Forum for Science, Industry and Business

Sponsored by:     3M 
Search our Site:

 

Bridge species drive tropical engine of biodiversity

11.06.2013
Although scientists have known since the middle of the 19th century that the tropics are teeming with species while the poles harbor relatively few, the origin of the most dramatic and pervasive biodiversity on Earth has never been clear.

New research sheds light on how that pattern came about. Furthermore, it confirms that the tropics have been and continue to be the Earth's engine of biodiversity.

By examining marine bivalves (two-shelled mollusks including scallops, cockles and oysters), a model system for large-scale ecological and evolutionary analysis, the study shows that most evolutionary lineages started in the tropics and expanded outward.

"This 'out of the tropics' dynamic is the major process that shapes the latitudinal pattern of biodiversity that we see today on land and sea," said lead author David Jablonski, the William R. Kenan Jr. Professor in Geophysical Sciences at the University of Chicago. His team focuses on marine bivalves because they combine a wealth of important biological patterns with a large but manageable number of living species (about 8,000) and a rich fossil record.

The new research will be published this week in the online Early Edition of the Proceedings of the National Academy of Sciences presents evidence that the "out of the tropics" process is driven mainly by bridge species, a new term referring to evolutionary lineages that straddle the boundary between the tropics and cooler neighboring regions.

"We thought the 'out of the tropics' process would be driven by the formation of new species at the edge of the tropics, but that doesn't seem to be true," Jablonski said. "Whether bridge species really are the conduit, 'out of the tropics' for all those lineages still needs to be confirmed. We'll tackle that next, by examining molecular data on species within these lineages, inside and outside the tropics, to see how they're related."

As with the PNAS study, this follow-up research would require examining data on both fossils and living organisms. "Alas, it's still rare for paleontologists to integrate the fossil record with data on present-day organisms, but for large-scale biodiversity studies like this, it's a very powerful approach, often an essential one," Jablonski said. "Biodiversity is a product of origination, extinction and immigration, and when the fossil record is adequate, as it is with bivalves, it provides the most robust window into the dynamics that produced present-day patterns."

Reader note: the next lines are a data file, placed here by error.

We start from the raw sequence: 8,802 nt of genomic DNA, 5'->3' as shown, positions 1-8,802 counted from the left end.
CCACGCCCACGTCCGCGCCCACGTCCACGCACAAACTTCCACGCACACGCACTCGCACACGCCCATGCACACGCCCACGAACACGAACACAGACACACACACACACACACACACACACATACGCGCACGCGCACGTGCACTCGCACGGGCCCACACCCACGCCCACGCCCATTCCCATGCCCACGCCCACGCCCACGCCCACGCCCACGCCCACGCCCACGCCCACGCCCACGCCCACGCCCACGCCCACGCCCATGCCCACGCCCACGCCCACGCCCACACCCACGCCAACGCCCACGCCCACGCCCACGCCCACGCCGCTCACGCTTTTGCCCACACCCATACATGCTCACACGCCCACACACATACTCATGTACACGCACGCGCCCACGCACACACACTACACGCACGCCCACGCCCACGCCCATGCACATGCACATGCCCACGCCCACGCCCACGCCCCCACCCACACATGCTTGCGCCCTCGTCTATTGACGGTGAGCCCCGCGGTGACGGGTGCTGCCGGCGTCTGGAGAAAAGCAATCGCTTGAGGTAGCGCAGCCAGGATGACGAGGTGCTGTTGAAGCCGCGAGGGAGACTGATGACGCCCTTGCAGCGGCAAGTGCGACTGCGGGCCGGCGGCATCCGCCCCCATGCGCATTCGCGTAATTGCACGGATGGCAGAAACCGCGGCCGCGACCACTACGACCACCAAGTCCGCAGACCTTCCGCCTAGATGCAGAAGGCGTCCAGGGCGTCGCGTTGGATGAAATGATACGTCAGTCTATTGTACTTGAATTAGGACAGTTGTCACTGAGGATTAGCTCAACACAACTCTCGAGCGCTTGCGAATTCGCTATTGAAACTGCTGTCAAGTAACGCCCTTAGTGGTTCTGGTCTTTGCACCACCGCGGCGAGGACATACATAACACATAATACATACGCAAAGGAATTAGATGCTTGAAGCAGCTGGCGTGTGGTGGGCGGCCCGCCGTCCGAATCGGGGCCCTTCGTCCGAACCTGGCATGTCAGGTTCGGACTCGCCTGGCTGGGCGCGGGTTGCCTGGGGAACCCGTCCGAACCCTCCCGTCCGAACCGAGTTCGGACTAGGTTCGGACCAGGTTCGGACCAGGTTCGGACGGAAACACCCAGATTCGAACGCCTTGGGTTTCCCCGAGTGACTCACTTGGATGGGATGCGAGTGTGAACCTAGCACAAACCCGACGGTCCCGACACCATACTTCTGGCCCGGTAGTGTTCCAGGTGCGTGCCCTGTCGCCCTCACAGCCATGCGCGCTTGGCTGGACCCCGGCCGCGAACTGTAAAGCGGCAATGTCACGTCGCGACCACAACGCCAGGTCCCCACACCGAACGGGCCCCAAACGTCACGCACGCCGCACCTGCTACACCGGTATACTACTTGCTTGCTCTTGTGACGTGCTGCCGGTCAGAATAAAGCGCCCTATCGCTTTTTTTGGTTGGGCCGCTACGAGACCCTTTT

Surprising findings

The new research corroborates the "out of the tropics" model that Jablonski and others introduced in a 2006 publication. In fact, the new research documents this dynamic over the past 12 million years—even during the Ice Ages, when the temperature differences between the equator and the poles became more severe. That runs counter to the broadly accepted principle of "niche conservatism," which suggests that related species tend to retain the ecological limits of their ancestors, Jablonski said. "Most species we studied do adhere to that principle, but the ones that do not are crucial to the deployment of biodiversity on Earth."

There are many such bridge species but each evolutionary lineage generally has only one or two. Therefore, bridge species are widespread in an evolutionary sense but rare in terms of overall biodiversity, according to the research. And the fossil record shows that most of today's bridge species started as tropical species. "Somehow they left their tropical cradle, adapting to the colder temperatures and more variable climates of the temperate zones," said Jablonski. "It's impressive that they apparently expanded their ability to tolerate these harsher conditions."

Another surprise is that the most widespread species of bivalves are not the ones with the broadest temperature tolerances. Rather, they are often the ones with limited temperature tolerances that have specialized on temperatures that are the most widespread. "This is important because broad geographic range is one of the most reliable estimates of the extinction-resistance of a species," Jablonski said. "What surprised us is that the most widespread temperatures—and therefore many of the most widespread bivalve species—occur in the tropics."

Homo sapiens is even more impressive than the bridge species in this study, he added. Humans have not only immigrated out of the tropics but throughout the Earth. Only a handful of marine species range all the way from equator to poles, Jablonski has found, but humans are as widespread as any species known today. "As a species we're pretty extinction-resistant, but even widespread tropical species may be at risk today," said Jablonski.

As research on both living and fossil species has shown, broad geographic ranges buffer species from extinction when pressures are local, such as from hurricanes, pollution or overexploitation. But when—for marine species—those pressures alter global ocean temperatures, circulation patterns or chemistry, a broad geographic range is less likely to help, Jablonski said.